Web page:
Files ending with 'w' (tfw, jpw or jgw, bpw and so on) are world files. These files are used to geolocate rasters that otherwise have no means of geolocation. They tell the GIS where the file's origin is in the real world and the size and rotation of the pixels. however, they do not store any information about projection. You only need a world file if ...


7

I think I can answer it for you. If you look at the precision vs. accuracy image on the link you provided, precision refers to the repeatability of the observation. For example, if I measure the distance from one point to another and it is always vaying only by a very small amount, then I am making measurements at a high precision. But, basically, ...


7

By default an RGB image will be written to an RGB color model JPEG image, but this is not actually the most efficient way of writing to JPEG. It is better to convert to the YCbCr color space, and encode that. This is in fact the typical form of standalone JPEGs and what GDAL will produce when writing to a free standing JPEG file. Compressing a 4K x 2.6K ...


6

The listgeo utility that comes with libgeotiff is a nice command-line utility that can extract the TWF file from GeoTIFF files. For example, I have a directory of GeoTIFFs, and I have libgeotiff installed as part of OSGeo4w. You can run the OSGeo4w shell, and do this: c:\dat\NZ-Topo50>listgeo -tfw BN24_GeoTif_1-01.tif World file written to ...


6

I wrote a small gdal python script for this, gdalsetnull.py, a simple command line program to set specified raster value NODATA, without creating a new raster. The easiest route to installing GDAL on windows is via OSGeo4W. Examples: python gdalsetnull.py foobar.tif 0 # pure black is transparent python gdalsetnull.py foobar.tif 0 255 0 # ...


6

In concept, you need to figure out what pixel values represent cells with no data and then edit your color table to assign the RED,GREEN,BLUE (RGB) values in the color table to be 255,255,255 for that cell value. If you don't have the appropriate license to do this in Arc, you could use the gdal_translate tool (one of the gdal/ogr commandline tools) ...


6

For big rasters GeoTiff offers the possibility to store (pre-)downscaled overviews as extra images to the GeoTiff file. This can be done with gdaladdo (= GDAL ADD Overview). When creating these overviews, you can manually tell gdal to comress them too: gdaladdo --config COMPRESS_OVERVIEW JPEG Speeds up viewing your data without adding too much size. ...


6

In arcmap 10. I think I would use the footprint feature (in mosaic dataset) and then generate the centroid of those polygons. add an x and a y field to my attribute table, calculate the geometry, then export to dbf and convert to xls. Also found in this answer are several resources for esri help.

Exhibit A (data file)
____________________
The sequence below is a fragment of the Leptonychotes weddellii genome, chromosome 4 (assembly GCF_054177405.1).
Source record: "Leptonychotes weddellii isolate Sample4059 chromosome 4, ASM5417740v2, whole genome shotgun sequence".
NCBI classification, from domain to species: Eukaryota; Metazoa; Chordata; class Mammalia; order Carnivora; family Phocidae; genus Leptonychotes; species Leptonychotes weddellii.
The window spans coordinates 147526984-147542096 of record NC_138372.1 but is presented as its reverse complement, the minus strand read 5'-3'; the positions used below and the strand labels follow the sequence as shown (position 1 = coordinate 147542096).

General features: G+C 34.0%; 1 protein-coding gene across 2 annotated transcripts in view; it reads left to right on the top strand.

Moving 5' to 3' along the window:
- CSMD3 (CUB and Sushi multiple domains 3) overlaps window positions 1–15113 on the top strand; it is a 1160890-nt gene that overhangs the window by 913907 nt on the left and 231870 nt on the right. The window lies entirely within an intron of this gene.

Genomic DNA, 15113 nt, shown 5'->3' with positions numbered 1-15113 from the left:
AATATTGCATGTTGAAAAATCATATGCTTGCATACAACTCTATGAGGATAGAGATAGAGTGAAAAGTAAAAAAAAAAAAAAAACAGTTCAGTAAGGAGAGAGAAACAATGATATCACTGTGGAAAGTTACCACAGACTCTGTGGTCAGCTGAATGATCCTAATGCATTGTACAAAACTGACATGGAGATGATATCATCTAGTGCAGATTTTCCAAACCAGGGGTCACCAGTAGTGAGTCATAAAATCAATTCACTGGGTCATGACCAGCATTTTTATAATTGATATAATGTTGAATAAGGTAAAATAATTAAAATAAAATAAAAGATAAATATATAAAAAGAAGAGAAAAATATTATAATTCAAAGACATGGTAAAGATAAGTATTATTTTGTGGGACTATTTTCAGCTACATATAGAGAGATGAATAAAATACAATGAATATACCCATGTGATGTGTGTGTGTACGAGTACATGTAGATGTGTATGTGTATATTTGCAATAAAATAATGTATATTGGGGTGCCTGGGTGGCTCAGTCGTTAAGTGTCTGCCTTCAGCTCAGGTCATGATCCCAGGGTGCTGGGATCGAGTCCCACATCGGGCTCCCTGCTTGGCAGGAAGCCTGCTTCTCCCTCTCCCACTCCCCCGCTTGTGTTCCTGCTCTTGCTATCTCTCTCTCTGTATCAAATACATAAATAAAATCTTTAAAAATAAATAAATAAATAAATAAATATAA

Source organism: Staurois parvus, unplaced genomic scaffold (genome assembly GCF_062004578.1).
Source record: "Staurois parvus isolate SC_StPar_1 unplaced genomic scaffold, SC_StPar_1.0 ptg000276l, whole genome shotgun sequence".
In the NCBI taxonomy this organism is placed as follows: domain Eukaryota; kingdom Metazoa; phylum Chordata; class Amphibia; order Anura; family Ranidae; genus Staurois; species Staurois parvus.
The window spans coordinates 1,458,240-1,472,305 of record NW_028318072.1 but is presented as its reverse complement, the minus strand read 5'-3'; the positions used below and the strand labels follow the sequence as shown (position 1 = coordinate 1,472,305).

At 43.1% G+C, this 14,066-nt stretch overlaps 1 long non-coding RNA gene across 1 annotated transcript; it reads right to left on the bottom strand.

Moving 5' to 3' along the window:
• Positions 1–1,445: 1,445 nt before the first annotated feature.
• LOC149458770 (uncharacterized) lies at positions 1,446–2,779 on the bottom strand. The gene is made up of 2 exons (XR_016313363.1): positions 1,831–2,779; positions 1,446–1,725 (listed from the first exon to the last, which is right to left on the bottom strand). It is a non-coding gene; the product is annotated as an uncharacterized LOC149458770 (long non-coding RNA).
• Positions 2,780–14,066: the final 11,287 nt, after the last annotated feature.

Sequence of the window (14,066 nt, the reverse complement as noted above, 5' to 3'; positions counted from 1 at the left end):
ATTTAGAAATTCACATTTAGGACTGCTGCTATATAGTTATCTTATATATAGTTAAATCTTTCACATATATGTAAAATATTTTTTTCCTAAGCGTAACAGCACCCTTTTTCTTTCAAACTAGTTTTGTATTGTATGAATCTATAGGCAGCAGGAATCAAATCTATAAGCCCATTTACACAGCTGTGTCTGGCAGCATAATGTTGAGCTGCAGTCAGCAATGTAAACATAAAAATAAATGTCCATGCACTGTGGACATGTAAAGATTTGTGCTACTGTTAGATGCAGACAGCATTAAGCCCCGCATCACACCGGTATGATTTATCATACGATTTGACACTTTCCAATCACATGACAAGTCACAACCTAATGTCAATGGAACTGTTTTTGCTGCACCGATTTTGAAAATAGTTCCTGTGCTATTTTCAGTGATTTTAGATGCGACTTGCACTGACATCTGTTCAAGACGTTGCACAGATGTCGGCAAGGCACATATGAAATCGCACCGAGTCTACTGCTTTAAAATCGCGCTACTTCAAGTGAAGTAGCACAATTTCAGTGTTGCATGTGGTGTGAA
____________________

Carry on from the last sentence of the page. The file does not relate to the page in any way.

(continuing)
6

You need a Python library that supports the GeoTIFF format. Libraries that support only the TIFF file discard the projection and geotransform metadata when they are saved. GDAL is the most used open source Python library for reading/writing spatially aware rasters. So, for your example: from osgeo import gdal # Load file, and access the band and get a ...


6

GDAL has a wonderful file format called VRT, which is an XML wrapper around one or more raster files. One feature of VRTs is their ability to encode square convolution kernels for any given band. It does involve playing around with XML in a text editor (or programatically), but if you're already used to the GDAL tools, it shouldn't be too hard. To ...


6

There is a little bit of information which might help you in your task. First you may need to download FWTools inorder to use geotifcp and listgeo. Create a TIFF File(You already did it..) Let us call it initialtif.tif find the image width and height(from where you saved it). imageWidth = 1016 imageHeight = 551 Create a World File for our ...


6

I think that all of listed by you software allow to execute batch converting in some way. ArcGIS I can explain how is it possible to perform in ArcGIS. Converting of one raster JPEG2000 -> GeoTiff can be done using tool Raster To Other Format (Conversion). Don't forget to setup appropriate raster storage settings in Environment variables when running ...


6

try this with gdal: gdal_translate -of JPEG -scale -co worldfile=yes input.tiff output.jpg it also create worldfile too... i hope it helps you...


6

I am not sure if you are aware of the -scale feature of the gdaltranslate tool. it might be just what you are looking for. It defaults to 0-255 and the min and maxx of your rasters. You should also set the null values before using this. You might want to specify the output as type Byte just to be sure -ot "Byte" hope this helps, :) Edit: I always like ...